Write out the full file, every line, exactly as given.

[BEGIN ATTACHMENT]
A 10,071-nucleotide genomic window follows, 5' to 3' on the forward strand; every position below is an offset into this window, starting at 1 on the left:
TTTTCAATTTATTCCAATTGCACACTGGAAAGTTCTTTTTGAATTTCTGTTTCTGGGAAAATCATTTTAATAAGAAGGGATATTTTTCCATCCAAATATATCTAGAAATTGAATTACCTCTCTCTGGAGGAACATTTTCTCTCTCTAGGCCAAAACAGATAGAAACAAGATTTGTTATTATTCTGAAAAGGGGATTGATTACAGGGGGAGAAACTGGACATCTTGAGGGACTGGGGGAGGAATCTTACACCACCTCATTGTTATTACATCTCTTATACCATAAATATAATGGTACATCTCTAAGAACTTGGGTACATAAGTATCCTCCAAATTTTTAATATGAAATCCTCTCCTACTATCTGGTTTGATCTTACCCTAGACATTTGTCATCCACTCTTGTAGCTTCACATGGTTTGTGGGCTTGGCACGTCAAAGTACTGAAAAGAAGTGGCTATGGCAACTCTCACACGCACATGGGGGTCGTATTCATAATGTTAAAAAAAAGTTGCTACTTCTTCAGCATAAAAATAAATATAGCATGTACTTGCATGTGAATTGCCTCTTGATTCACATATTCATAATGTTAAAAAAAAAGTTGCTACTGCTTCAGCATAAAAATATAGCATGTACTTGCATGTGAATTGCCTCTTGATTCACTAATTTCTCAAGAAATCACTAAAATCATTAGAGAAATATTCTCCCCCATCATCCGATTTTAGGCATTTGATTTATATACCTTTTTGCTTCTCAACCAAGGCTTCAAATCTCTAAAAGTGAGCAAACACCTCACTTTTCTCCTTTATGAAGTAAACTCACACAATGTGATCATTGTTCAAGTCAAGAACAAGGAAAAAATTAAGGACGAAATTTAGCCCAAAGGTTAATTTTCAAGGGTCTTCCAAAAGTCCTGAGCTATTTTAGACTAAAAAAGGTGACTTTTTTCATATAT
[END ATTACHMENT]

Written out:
A 10,071-nucleotide genomic window follows, 5' to 3' on the forward strand; every position below is an offset into this window, starting at 1 on the left:
TTTTCAATTTATTCCAATTGCACACTGGAAAGTTCTTTTTGAATTTCTGTTTCTGGGAAAATCATTTTAATAAGAAGGGATATTTTTCCATCCAAATATATCTAGAAATTGAATTACCTCTCTCTGGAGGAACATTTTCTCTCTCTAGGCCAAAACAGATAGAAACAAGATTTGTTATTATTCTGAAAAGGGGATTGATTACAGGGGGAGAAACTGGACATCTTGAGGGACTGGGGGAGGAATCTTACACCACCTCATTGTTATTACATCTCTTATACCATAAATATAATGGTACATCTCTAAGAACTTGGGTACATAAGTATCCTCCAAATTTTTAATATGAAATCCTCTCCTACTATCTGGTTTGATCTTACCCTAGACATTTGTCATCCACTCTTGTAGCTTCACATGGTTTGTGGGCTTGGCACGTCAAAGTACTGAAAAGAAGTGGCTATGGCAACTCTCACACGCACATGGGGGTCGTATTCATAATGTTAAAAAAAAGTTGCTACTTCTTCAGCATAAAAATAAATATAGCATGTACTTGCATGTGAATTGCCTCTTGATTCACATATTCATAATGTTAAAAAAAAAGTTGCTACTGCTTCAGCATAAAAATATAGCATGTACTTGCATGTGAATTGCCTCTTGATTCACTAATTTCTCAAGAAATCACTAAAATCATTAGAGAAATATTCTCCCCCATCATCCGATTTTAGGCATTTGATTTATATACCTTTTTGCTTCTCAACCAAGGCTTCAAATCTCTAAAAGTGAGCAAACACCTCACTTTTCTCCTTTATGAAGTAAACTCACACAATGTGATCATTGTTCAAGTCAAGAACAAGGAAAAAATTAAGGACGAAATTTAGCCCAAAGGTTAATTTTCAAGGGTCTTCCAAAAGTCCTGAGCTATTTTAGACTAAAAAAGGTGACTTTTTTCATATAT